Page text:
On Sunday my husband and I took a break from our outdoor autumn chores and drove the one hour up to the Tahoe area to view the fall foliage. Leaves on our trees at home in the foothills are just starting to put on a show but we had heard that if we wanted to catch the foliage performance in the high sierras we’d better go sooner rather than later. Hiking boots and layers of clothing, a cooler filled with snacks and drinks, our beloved furry companion, check, check, check, and off we went. We chose to hike the new-to-us Cathedral Meadow, near Taylor Creek and a favorite area of ours, Fallen Leaf Lake.
We encountered a perfect fall day with blue skies and warm temps and a whole lotta golden groves of aspens glistening in the sunlight. Beautiful scenery and fabulous views of Mount Tallac all along the trail were free for the taking! I honestly can’t imagine that we could have timed it any better! If you’re in the area, go now!
This week Kensington Palace announced that William and Kate are expecting their third baby; Prince George started school; and the twentieth anniversary of Diana’s death was just a little over a week ago. With all of this news regarding the Royal Family lately I thought I’d revisit my photos from our trip to London just this last spring and share.
The palace has been a Royal residence since the 17th century. Queen Victoria was born here and lived here until 1837. Princess Diana lived at the palace from 1981 – 1997. Currently it is home to Will and Kate, the Duke and Duchess of Cambridge, and their children, George and Charlotte, as well as to Prince Harry.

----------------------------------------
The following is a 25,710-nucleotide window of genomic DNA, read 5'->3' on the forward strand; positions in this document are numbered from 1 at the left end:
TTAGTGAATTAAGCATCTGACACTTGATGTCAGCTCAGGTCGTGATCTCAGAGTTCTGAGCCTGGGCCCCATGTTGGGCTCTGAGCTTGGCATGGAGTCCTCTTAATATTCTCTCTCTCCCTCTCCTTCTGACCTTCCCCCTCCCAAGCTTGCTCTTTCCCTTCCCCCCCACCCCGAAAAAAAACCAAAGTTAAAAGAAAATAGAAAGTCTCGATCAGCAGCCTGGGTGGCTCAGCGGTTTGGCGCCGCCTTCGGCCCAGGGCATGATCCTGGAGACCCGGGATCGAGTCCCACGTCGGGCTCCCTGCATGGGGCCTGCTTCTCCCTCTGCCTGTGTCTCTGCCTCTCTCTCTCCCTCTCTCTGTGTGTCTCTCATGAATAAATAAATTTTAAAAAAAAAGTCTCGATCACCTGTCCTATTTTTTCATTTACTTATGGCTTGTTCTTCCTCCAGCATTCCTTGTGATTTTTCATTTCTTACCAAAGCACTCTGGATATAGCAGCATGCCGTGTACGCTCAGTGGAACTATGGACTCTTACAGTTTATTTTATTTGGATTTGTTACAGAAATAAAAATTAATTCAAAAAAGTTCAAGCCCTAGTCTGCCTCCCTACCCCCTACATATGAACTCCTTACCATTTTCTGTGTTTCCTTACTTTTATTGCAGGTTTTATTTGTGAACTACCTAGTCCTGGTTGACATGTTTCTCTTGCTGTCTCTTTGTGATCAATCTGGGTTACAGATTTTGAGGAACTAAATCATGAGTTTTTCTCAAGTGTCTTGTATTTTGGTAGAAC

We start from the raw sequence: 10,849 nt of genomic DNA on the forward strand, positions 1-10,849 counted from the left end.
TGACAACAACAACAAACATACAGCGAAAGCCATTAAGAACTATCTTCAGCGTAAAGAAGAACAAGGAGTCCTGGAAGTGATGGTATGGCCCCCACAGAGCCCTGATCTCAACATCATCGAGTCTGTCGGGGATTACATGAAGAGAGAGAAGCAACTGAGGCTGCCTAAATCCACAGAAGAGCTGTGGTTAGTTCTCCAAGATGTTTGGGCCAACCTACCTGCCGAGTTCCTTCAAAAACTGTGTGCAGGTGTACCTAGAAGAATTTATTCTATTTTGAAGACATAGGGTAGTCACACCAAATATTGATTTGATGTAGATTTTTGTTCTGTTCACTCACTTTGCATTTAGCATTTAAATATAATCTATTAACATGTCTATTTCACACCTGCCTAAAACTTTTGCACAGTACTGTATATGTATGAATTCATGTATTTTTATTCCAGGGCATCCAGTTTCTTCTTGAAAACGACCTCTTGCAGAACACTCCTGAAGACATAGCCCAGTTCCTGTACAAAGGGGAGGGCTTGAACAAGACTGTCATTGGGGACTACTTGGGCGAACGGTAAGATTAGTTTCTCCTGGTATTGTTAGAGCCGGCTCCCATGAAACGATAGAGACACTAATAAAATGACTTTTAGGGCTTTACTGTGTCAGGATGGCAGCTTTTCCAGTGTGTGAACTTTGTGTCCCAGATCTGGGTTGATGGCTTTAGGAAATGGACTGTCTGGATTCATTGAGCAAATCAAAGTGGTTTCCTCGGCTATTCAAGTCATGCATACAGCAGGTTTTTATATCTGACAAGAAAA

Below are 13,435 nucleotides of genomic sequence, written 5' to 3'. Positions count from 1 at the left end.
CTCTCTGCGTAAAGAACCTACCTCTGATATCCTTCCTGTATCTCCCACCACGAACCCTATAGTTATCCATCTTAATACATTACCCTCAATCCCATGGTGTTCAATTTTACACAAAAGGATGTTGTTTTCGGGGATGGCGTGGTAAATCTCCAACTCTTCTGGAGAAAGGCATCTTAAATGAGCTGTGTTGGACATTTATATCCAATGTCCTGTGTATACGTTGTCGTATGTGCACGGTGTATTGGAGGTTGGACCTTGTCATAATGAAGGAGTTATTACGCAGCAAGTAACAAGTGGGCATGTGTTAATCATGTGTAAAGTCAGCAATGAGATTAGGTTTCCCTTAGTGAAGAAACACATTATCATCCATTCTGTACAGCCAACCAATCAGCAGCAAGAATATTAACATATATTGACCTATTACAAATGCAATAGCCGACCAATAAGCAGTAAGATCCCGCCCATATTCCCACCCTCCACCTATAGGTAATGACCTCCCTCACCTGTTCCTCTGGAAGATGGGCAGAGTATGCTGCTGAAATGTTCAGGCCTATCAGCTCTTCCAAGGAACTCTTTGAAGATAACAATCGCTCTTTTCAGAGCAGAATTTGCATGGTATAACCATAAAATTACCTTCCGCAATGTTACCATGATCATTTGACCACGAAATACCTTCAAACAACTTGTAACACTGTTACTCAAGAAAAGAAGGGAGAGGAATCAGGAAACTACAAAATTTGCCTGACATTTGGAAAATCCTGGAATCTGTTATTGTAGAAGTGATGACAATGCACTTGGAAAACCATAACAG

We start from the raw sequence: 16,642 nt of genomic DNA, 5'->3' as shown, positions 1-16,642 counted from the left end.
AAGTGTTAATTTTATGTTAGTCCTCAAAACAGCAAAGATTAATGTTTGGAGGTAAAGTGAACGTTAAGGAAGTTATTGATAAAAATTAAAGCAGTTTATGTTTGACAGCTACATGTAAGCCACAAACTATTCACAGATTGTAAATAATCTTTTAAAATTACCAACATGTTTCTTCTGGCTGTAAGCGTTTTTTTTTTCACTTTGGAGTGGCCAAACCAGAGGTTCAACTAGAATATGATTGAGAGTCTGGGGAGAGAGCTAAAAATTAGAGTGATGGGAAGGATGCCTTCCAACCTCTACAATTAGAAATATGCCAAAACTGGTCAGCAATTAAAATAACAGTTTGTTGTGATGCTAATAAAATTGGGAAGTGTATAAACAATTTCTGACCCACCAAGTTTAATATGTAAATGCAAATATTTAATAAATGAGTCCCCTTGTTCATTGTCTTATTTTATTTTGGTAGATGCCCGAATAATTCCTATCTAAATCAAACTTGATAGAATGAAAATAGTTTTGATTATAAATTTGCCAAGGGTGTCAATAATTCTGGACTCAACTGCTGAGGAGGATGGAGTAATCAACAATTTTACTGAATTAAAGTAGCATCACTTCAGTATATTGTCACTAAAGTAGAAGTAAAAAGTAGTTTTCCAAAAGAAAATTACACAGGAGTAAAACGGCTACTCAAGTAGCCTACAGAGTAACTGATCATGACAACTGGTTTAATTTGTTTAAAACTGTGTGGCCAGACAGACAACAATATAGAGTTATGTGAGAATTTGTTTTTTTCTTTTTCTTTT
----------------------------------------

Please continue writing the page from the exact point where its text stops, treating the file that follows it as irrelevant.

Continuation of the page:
Parts of the palace were open for touring and we were able to get tickets and go right in to see the King’s State Apartments, the Queen’s State Apartment, and the exhibit of Diana’s dresses.
I considered it quite a treat to view the sunken garden that was designed this year to honor Princess Diana. Isn’t it magnificent?
Throughout Kensington Gardens there are ponds and lakes, walking trails, benches, stately trees, an Italian garden, the serpentine galleries, statues and memorials, and the Princess Diana Playground with a Peter Pan theme (I longed to go in but adults without children with them are not permitted in the gate). I peeked as much as I could though, and found it enchanting. This is the full scale pirate ship which serves as a climbing area for children. There are swings, slides, a sensory trail and more.This is the Albert Memorial. The Diana Memorial Fountain, built in 2004, is a lovely, restful spot where people can sit and put their feet in the water.We were at the park for a good portion of a day and still didn’t see everything there is to see in this magical place. There’s always next time!
As you can well see, the day we visited was cloudy and dark and my photos didn’t come out as well as I would have liked. The first photo, the seventh, and the eighth came right off the internet.
Why the rush? You’re moving way too quickly. I’m noticing the earlier sunsets each evening and realizing that children in my neighborhood will be heading back to school in a couple weeks. How can it be that in a few days we’ll be turning the calendar to August? Already!